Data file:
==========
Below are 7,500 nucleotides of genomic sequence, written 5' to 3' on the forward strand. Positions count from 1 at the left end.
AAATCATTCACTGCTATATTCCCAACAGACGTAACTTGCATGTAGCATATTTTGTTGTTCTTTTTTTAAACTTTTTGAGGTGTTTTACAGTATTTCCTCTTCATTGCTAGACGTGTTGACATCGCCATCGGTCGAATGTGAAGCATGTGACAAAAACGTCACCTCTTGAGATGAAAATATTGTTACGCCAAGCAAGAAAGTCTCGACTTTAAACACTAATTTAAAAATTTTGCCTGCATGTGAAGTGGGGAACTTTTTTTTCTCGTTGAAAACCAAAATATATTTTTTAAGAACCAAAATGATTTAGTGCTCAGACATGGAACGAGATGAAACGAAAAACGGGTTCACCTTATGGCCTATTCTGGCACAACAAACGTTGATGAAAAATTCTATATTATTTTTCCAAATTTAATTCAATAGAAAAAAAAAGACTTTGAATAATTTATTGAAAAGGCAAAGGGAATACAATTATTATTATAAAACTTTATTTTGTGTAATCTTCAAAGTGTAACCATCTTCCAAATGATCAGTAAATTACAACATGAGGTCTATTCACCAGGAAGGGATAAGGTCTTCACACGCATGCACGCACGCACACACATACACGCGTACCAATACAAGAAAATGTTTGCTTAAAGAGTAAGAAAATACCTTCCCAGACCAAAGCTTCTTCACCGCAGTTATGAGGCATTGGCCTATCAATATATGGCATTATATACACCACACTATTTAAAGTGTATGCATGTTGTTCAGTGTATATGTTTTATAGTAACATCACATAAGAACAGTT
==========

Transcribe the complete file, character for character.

Below are 7,500 nucleotides of genomic sequence, written 5' to 3' on the forward strand. Positions count from 1 at the left end.
AAATCATTCACTGCTATATTCCCAACAGACGTAACTTGCATGTAGCATATTTTGTTGTTCTTTTTTTAAACTTTTTGAGGTGTTTTACAGTATTTCCTCTTCATTGCTAGACGTGTTGACATCGCCATCGGTCGAATGTGAAGCATGTGACAAAAACGTCACCTCTTGAGATGAAAATATTGTTACGCCAAGCAAGAAAGTCTCGACTTTAAACACTAATTTAAAAATTTTGCCTGCATGTGAAGTGGGGAACTTTTTTTTCTCGTTGAAAACCAAAATATATTTTTTAAGAACCAAAATGATTTAGTGCTCAGACATGGAACGAGATGAAACGAAAAACGGGTTCACCTTATGGCCTATTCTGGCACAACAAACGTTGATGAAAAATTCTATATTATTTTTCCAAATTTAATTCAATAGAAAAAAAAAGACTTTGAATAATTTATTGAAAAGGCAAAGGGAATACAATTATTATTATAAAACTTTATTTTGTGTAATCTTCAAAGTGTAACCATCTTCCAAATGATCAGTAAATTACAACATGAGGTCTATTCACCAGGAAGGGATAAGGTCTTCACACGCATGCACGCACGCACACACATACACGCGTACCAATACAAGAAAATGTTTGCTTAAAGAGTAAGAAAATACCTTCCCAGACCAAAGCTTCTTCACCGCAGTTATGAGGCATTGGCCTATCAATATATGGCATTATATACACCACACTATTTAAAGTGTATGCATGTTGTTCAGTGTATATGTTTTATAGTAACATCACATAAGAACAGTT